By CAROLINE BECK, Alabama Daily News
Here’s a rundown of legislative action in the Alabama House of Representatives Tuesday.
The House passed unanimously the two bills related to denying bail for those accused of committing violent crimes. The bill, otherwise known as “Aniah’s Law,” is named after Aniah Blanchard whose alleged killer was free on bond after an arrest for battery in 2019 when she was kidnapped.
The bill denies bail for murder, first degree assault, first degree kidnapping, first degree rape, first degree sodomy, sexual torture, first degree domestic violence, first degree human trafficking, first degree burglary, first degree arson, first degree robbery, terrorism and aggravated child abuse.
House Bill 131 is a constitutional amendment and if approved by the Senate, would have to be approved by a majority of Alabama voters in the next state-wide election.
Rep. Merika Coleman, D-Birmingham, who is a family friend of the Blanchard family, supports the bill and hopes it helps avoid future tragedies.
“No family should go through what this family has gone through,” Coleman said.
Sexual assault survivor bill of rights
The House passed unanimously legislation that would create a sexual assault survivor “bill of rights” and sets a requirement for how long law enforcement must preserve evidence from sexual assault cases.
Rep. Chip Brown, R-Hollinger’s Island, is sponsoring House Bill 137, which would also help provide financial compensation to cover medical costs related to sexual assault evidence kits.
An amendment was added to the bill that would allow health insurers to pay for the medical costs if the victim had qualifying insurance.
The bill also sets up a Sexual Assault Task Force responsible for developing and implementing best practices regarding the care and treatment of survivors and the preservation of evidence. An amendment was approved that included a person from the Department of Human Resources on the task force.
House Bill 73 from Rep. Jim Hill, R-Odenville, passed the House on a 88-9 vote and requires community corrections programs statewide.
The bill requires each judicial circuit to establish a community corrections program in at least one county in the circuit. Hill is a former circuit judge in St. Clair County and helped create the community correction program there.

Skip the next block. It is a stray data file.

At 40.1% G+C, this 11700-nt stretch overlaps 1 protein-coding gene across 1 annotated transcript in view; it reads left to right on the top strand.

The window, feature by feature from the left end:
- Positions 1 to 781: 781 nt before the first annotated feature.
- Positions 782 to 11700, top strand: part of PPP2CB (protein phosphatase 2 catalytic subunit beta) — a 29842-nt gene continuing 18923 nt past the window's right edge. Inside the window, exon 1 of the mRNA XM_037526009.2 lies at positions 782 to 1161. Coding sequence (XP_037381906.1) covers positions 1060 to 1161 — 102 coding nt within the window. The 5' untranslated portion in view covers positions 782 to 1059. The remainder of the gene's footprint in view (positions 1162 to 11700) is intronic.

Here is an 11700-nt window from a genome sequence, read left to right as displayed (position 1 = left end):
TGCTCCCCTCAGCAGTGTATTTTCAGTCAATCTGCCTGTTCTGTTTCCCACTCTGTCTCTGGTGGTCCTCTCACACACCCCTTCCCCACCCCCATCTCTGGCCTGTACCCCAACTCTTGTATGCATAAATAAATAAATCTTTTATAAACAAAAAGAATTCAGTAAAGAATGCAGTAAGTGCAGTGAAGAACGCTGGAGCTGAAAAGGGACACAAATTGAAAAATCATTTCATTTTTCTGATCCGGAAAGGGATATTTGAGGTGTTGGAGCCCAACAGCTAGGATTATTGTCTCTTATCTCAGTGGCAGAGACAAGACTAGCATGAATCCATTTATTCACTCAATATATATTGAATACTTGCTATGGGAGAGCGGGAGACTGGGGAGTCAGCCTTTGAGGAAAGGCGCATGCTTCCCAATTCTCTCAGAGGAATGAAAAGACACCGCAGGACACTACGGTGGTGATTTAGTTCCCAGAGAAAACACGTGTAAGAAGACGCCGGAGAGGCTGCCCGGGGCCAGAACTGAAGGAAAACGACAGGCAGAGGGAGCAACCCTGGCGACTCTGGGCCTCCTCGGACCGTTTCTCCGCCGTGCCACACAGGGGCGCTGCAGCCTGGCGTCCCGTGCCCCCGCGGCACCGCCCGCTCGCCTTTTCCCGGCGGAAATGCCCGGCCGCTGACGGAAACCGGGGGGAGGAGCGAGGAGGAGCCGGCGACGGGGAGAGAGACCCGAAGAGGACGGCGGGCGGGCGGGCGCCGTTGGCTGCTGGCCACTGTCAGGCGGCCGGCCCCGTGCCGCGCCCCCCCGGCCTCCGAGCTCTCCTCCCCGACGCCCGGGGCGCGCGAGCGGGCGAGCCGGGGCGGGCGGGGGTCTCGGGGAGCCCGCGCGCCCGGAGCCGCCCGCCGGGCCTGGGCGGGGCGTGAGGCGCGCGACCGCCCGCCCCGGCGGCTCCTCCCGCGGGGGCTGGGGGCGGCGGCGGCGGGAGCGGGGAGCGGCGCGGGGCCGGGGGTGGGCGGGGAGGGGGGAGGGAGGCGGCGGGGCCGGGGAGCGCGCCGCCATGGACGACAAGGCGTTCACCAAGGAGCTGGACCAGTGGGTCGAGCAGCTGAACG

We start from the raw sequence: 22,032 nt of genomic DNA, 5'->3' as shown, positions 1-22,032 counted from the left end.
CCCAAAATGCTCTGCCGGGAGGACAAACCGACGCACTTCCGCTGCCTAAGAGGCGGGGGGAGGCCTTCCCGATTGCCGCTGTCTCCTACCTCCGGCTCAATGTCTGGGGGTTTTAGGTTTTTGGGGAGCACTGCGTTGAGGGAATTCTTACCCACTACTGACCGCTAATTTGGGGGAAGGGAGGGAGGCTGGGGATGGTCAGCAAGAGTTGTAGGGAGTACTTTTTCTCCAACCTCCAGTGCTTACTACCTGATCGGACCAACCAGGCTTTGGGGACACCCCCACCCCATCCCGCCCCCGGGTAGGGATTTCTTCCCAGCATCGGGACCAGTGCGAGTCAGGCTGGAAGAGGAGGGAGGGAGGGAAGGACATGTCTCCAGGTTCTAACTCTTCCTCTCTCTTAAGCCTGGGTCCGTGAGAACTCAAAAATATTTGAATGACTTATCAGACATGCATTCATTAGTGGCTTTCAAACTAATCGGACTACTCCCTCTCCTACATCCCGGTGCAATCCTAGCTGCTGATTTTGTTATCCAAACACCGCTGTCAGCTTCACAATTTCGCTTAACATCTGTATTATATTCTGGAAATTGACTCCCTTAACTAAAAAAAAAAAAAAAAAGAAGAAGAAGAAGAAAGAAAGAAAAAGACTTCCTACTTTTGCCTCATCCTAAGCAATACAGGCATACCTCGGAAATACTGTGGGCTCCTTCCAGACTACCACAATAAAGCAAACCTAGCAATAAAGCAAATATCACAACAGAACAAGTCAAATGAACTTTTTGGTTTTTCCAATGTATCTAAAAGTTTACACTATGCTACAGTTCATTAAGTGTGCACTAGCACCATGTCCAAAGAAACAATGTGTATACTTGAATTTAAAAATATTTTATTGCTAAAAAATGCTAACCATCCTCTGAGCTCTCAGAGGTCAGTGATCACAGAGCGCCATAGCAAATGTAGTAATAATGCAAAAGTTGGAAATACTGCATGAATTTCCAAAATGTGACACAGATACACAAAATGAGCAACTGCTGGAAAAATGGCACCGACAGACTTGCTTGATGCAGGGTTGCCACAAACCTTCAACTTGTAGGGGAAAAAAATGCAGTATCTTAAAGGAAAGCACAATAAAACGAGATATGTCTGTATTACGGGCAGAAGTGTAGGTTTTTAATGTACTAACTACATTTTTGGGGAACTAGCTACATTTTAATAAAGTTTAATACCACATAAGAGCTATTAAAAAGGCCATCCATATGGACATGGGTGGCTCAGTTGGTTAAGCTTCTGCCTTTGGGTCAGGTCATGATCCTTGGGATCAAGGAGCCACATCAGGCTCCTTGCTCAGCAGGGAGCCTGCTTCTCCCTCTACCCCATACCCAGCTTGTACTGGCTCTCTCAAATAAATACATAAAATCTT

Some Democratic members took issue with why the program included the wording “punishment” when the programing should be more focused on helping “correct” a person. Hill explained that was simply the name of the programming in state law.
Those who voted against the bill include Reps. Mary Moore, D-Birmingham, Jamie Kiel, R-Russellville, Arnold Mooney, R-Birmingham, Wes Allen, R-Troy, David Wheeler, R-Vestavia Hills, Alan Treadaway, R-Birmingham, Connie Rowe, R-Jasper, John Rogers, D-Birmingham and Chris Sells, R-Greenville.
Local School board accountability
A bill to require leadership and training standards for members of local school boards was carried over by request of the bill sponsor on Tuesday after multiple members expressed concern about this unfairly hurting board members.
House Bill 338 is sponsored by Rep. Tracy Estes, R-Winfield, a former Winfield Board of Education member and explained that the bill gives “teeth” to the current state requirements already in place for board members.
The bill also provides for the removal of members who miss too many meetings or don’t comply with the law.
The bill would let the State Board of Education adopt a model code of conduct for members of local boards of education and require each local board of education to adopt a code of conduct that includes at a minimum the state’s model. The bill also says the state superintendent of education shall develop continuing education and training programs for board members “to enhance the understanding of the role of each board member in assuring the effective provision of educational services.”
Board members who don’t follow aspects of the new law can be censured, sanctioned or removed from office.
Estes said the bill was created in collaboration with Alabama School Board Association, State Superintendent association, State Education Department and other education groups.
A fiscal note about the bill’s possible cost was not available Tuesday on the Legislature’s website.
Rep. Jamie Kiel, R-Russellville, took issue with the bill saying that voters who elected school board members should be the ones who hold members accountable.
“As elected officials we have that accountability now and it is through constituents that sent us there,” Kiel said. “If I’m not doing something that pleases them, they let me know that.”
A bill that would require children to go through kindergarten, or take an assessment, before they move on to the first grade passed the House on Tuesday.
The finale vote for house bill 208 was 83-17.
Bill sponsor Rep. Pebblin Warren, D-Tuskegee, said more needs to be done to better prepare Alabama students.
“We need to make sure that we’re doing what were suppose to do so that every child in Alabama has a strong path to follow so they can be successful in life,” Warren said.
Rep. Jamie Kiel, R-Russellville, said he is worried that this bill is taking choices away from parents.
“I take issue with us suggesting that a parent does not know the best path forward for the education for their child,” Kiel said.
Warren explained that parents don’t have to send a child into a kindergarten classroom but do have to pass an assessment showing they meet the requirements to go into the first grade.
An amendment Rep. Danny Garret, R-Trussville, passed that would make the State Department of Education create the qualifying assessment instead of allowing each district to create their own.
Another amendment from Rep. Terri Collins, R-Decatur, was passed that makes the law go into effect immediately when approved.